With the third generation (3G) iPod, Apple replaced the four buttons surrounding the scrollwheel with a row of round buttons between the scrollwheel and the display. The 3G iPod also introduced the 30-pin dock connector and no longer had separate Mac and PC versions.
The buttons are, left to right, previous track, menu, play/pause, and next track. The button at the center of the scrollwheel is select.
This was the first iPod to support USB 2.0, which really opened up the iPod’s market. Most Windows PCs do not have FireWire, but they had had USB 2.0 since it first arrived. Curiously, while the 3G iPod can sync via USB, it cannot charge using a USB cable. For that it needs a powered FireWire port or a separate FireWire charger.
This was the first iPod to require Mac OS X. Previous iPods work with Mac OS 9.2 and 9.2.2, so this marked the end of Classic Mac OS support.
The 3G iPod was available in more capacities than any other model: 10, 15, 20, 30, and 40 GB were all options over the life of this model. At its April 2003 release, you could buy a 10, 15, or 30 GB 3G iPod. 20 and 40 GB models were added in September 2003, and an improved 15 GB model replaced the original one in January 2004.
The 3G iPod was far more energy efficient than previous models and achieved 8 hours of battery life from a 630 mAh battery. This also made the 3G iPod thinner and lighter than earlier models. A full charge took 3 hours, but it could fast charge to 80% of capacity in just one hour.
Unlike competing devices that used MP3 file compression, the iPod with iTunes was designed to use the superior AAC (Advanced Audio Coding) audio format in addition to MP3. AAC generally provides superior sound quality over MP3 at the same bit rate, especially at 96 kbps and lower sampling rates, as well as more efficient encoding, which means smaller files.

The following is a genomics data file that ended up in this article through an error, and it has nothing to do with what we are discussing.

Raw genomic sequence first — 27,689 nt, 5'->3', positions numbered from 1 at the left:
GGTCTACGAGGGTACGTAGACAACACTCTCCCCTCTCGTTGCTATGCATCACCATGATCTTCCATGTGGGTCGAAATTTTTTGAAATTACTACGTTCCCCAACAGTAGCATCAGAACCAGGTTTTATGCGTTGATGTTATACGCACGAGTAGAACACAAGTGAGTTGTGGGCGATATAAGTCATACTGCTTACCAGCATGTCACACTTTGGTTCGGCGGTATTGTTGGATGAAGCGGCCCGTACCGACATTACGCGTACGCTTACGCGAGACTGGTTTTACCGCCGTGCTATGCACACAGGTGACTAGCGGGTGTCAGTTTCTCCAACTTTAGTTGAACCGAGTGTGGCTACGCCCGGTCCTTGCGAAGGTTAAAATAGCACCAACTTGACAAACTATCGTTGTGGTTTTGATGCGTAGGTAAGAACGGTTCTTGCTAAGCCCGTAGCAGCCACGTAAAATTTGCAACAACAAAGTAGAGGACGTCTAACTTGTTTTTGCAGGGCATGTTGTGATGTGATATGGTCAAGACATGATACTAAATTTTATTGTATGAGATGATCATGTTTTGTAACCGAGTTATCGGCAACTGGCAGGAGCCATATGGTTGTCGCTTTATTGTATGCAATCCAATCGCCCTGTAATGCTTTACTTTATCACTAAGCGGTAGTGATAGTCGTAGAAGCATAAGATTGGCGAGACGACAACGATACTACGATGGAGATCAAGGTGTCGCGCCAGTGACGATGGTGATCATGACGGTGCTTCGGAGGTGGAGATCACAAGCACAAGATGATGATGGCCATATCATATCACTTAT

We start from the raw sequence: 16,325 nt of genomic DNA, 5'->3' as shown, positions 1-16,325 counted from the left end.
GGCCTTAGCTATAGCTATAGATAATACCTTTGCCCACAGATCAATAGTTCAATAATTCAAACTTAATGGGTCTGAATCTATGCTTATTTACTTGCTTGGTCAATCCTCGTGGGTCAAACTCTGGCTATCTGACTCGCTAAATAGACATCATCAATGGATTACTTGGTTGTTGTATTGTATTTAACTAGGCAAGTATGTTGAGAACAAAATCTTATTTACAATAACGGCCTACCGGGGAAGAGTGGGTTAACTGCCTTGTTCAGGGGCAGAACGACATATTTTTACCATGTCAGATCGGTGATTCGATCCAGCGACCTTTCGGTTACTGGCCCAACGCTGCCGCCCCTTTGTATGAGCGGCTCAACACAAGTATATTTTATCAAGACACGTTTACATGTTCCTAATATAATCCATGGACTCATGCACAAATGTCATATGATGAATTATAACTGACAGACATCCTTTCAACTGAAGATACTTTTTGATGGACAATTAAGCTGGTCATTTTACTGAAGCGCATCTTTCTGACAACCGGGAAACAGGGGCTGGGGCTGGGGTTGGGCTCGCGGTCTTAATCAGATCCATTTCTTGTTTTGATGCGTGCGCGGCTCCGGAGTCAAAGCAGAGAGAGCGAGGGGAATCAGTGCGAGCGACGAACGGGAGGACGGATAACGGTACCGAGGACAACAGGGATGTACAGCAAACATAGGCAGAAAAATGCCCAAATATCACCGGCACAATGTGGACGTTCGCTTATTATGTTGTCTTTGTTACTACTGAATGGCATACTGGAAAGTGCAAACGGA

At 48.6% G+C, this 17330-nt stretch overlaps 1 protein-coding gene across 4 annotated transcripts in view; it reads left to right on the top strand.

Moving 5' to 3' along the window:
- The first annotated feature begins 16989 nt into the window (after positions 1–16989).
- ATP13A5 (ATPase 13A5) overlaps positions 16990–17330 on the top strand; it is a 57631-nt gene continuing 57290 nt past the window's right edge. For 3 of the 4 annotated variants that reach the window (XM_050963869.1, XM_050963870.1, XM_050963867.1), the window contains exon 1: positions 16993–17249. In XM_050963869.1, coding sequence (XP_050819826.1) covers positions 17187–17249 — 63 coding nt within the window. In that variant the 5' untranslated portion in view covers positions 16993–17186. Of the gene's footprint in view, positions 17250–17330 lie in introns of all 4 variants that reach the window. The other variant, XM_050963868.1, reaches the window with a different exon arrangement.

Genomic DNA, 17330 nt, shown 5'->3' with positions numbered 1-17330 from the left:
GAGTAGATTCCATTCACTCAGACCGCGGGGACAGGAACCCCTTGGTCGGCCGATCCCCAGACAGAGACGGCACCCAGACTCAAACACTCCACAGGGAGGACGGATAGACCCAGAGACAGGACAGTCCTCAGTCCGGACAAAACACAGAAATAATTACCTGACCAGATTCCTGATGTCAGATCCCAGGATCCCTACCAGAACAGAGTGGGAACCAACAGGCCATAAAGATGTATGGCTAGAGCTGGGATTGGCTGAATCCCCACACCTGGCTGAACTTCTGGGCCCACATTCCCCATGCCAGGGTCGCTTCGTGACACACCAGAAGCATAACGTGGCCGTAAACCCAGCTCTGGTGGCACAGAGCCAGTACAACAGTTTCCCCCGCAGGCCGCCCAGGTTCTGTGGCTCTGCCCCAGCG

Four buttons surrounded the scroll wheel: menu on the top, play/pause on the bottom, previous track on the left, and next track on the right. The button at the center of the scroll wheel is the select button.
- Announced: 2003.04.28 at $299 (10 GB), $399 (15 GB), and 30 GB). 20 ($399) and 40 GB ($499) added 2003.09, replacing 15 and 30 GB models. Replaced by 4G iPod 2004.07.
- Included accessories: earbuds, AC adapter, USB 2.0 and FireWire dock cable, 4-pin to 6-pin FireWire adapter, dock, remote control, iTunes 4 CD.
- Code name: Q14
- Model number: A1040
- Product numbers:
- M8976, 10 GB
- M8946, 15 GB (April 2003)
- M9460, 15 GB (January 2003)
- M9244, 20 GB
- M8948, 30 GB
- M9245, 40 GB
- Connectivity: 30-pin dock connector supports FireWire and USB 2.0
- CPUs: 2 ARM 7TDMI-derived CPUs running at 90 MHz
- Audio chip: Audio Codecs developed by Wolfson Microelectronics
- Display: 2″ 160 x 128 pixel LED-backlit LCD.
- Battery: 630 mAh lithium polymer
- Charge time: 3 hours max.
- Play time: 8 hours
- Original OS: iPod OS 2.0
- Maximum OS: iPod OS 2.3
- iTunes Versions: iTunes 4.0 and later.
- Mac OS Required: Mac OS X 10.1.5 or later, 10.2 or later recommended.
- Windows Versions Supported: Me, 2000, and XP Home or Professional
Dimensions and Weight
- Dimensions: 4.1″ x 2.4″ x 0.62″ (10-20 GB) or 0.73″ (30-40 GB)
- Weight: 5.6 oz. (10-20 GB) or 6.2 oz. (30-40 GB)
- Best iPod classic Prices, best online deals on hard drive-based iPods.
- The End of an Era: Apple Discontinues the iPod classic, Kevin Hannon, Low End Mac, 2014.09.09
- A History of the iPod: 2000 to 2004, Tom Hormby, Low End Mac.
- iPod Classic: 3rd Generation, Wikipedia
- iPod (Dock Connector), Apple-history.com
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